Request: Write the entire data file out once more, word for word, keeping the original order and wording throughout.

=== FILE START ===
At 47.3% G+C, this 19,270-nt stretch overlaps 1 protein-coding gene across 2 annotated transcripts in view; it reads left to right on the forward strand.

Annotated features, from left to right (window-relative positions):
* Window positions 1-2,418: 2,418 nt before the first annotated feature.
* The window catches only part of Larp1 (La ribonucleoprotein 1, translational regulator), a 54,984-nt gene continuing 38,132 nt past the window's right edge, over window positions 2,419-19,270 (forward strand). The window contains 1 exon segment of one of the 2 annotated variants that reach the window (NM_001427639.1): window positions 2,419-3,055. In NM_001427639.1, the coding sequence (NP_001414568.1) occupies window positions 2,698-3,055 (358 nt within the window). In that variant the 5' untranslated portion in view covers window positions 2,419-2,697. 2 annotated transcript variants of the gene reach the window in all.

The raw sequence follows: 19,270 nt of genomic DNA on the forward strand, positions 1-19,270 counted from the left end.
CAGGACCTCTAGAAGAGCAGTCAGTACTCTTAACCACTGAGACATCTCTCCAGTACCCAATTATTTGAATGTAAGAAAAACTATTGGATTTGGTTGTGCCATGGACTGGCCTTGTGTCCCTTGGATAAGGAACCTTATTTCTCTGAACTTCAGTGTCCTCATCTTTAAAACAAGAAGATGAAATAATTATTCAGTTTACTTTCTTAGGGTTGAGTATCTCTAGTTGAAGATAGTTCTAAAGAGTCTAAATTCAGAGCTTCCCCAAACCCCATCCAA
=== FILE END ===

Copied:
At 47.3% G+C, this 19,270-nt stretch overlaps 1 protein-coding gene across 2 annotated transcripts in view; it reads left to right on the forward strand.

Annotated features, from left to right (window-relative positions):
* Window positions 1-2,418: 2,418 nt before the first annotated feature.
* The window catches only part of Larp1 (La ribonucleoprotein 1, translational regulator), a 54,984-nt gene continuing 38,132 nt past the window's right edge, over window positions 2,419-19,270 (forward strand). The window contains 1 exon segment of one of the 2 annotated variants that reach the window (NM_001427639.1): window positions 2,419-3,055. In NM_001427639.1, the coding sequence (NP_001414568.1) occupies window positions 2,698-3,055 (358 nt within the window). In that variant the 5' untranslated portion in view covers window positions 2,419-2,697. 2 annotated transcript variants of the gene reach the window in all.

The raw sequence follows: 19,270 nt of genomic DNA on the forward strand, positions 1-19,270 counted from the left end.
CAGGACCTCTAGAAGAGCAGTCAGTACTCTTAACCACTGAGACATCTCTCCAGTACCCAATTATTTGAATGTAAGAAAAACTATTGGATTTGGTTGTGCCATGGACTGGCCTTGTGTCCCTTGGATAAGGAACCTTATTTCTCTGAACTTCAGTGTCCTCATCTTTAAAACAAGAAGATGAAATAATTATTCAGTTTACTTTCTTAGGGTTGAGTATCTCTAGTTGAAGATAGTTCTAAAGAGTCTAAATTCAGAGCTTCCCCAAACCCCATCCAA